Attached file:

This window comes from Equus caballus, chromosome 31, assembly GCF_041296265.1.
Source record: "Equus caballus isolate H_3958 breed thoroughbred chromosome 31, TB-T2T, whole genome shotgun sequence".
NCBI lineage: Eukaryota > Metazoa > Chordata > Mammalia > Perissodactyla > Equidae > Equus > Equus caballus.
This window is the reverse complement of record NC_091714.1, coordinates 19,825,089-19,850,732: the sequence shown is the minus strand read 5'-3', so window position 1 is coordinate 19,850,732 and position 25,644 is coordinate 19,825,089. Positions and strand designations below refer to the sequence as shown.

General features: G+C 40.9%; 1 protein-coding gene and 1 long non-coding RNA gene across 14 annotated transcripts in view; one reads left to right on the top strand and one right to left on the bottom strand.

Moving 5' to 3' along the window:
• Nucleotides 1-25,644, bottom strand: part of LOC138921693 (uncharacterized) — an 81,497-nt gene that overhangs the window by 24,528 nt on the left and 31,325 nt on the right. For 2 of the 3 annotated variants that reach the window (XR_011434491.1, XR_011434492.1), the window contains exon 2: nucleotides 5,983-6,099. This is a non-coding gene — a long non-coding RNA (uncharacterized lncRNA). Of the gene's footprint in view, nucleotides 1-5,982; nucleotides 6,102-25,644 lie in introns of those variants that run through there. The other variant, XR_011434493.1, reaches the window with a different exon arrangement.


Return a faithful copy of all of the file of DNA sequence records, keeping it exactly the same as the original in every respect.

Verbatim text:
This window comes from Equus caballus, chromosome 31, assembly GCF_041296265.1.
Source record: "Equus caballus isolate H_3958 breed thoroughbred chromosome 31, TB-T2T, whole genome shotgun sequence".
NCBI lineage: Eukaryota > Metazoa > Chordata > Mammalia > Perissodactyla > Equidae > Equus > Equus caballus.
This window is the reverse complement of record NC_091714.1, coordinates 19,825,089-19,850,732: the sequence shown is the minus strand read 5'-3', so window position 1 is coordinate 19,850,732 and position 25,644 is coordinate 19,825,089. Positions and strand designations below refer to the sequence as shown.

General features: G+C 40.9%; 1 protein-coding gene and 1 long non-coding RNA gene across 14 annotated transcripts in view; one reads left to right on the top strand and one right to left on the bottom strand.

Moving 5' to 3' along the window:
• Nucleotides 1-25,644, bottom strand: part of LOC138921693 (uncharacterized) — an 81,497-nt gene that overhangs the window by 24,528 nt on the left and 31,325 nt on the right. For 2 of the 3 annotated variants that reach the window (XR_011434491.1, XR_011434492.1), the window contains exon 2: nucleotides 5,983-6,099. This is a non-coding gene — a long non-coding RNA (uncharacterized lncRNA). Of the gene's footprint in view, nucleotides 1-5,982; nucleotides 6,102-25,644 lie in introns of those variants that run through there. The other variant, XR_011434493.1, reaches the window with a different exon arrangement.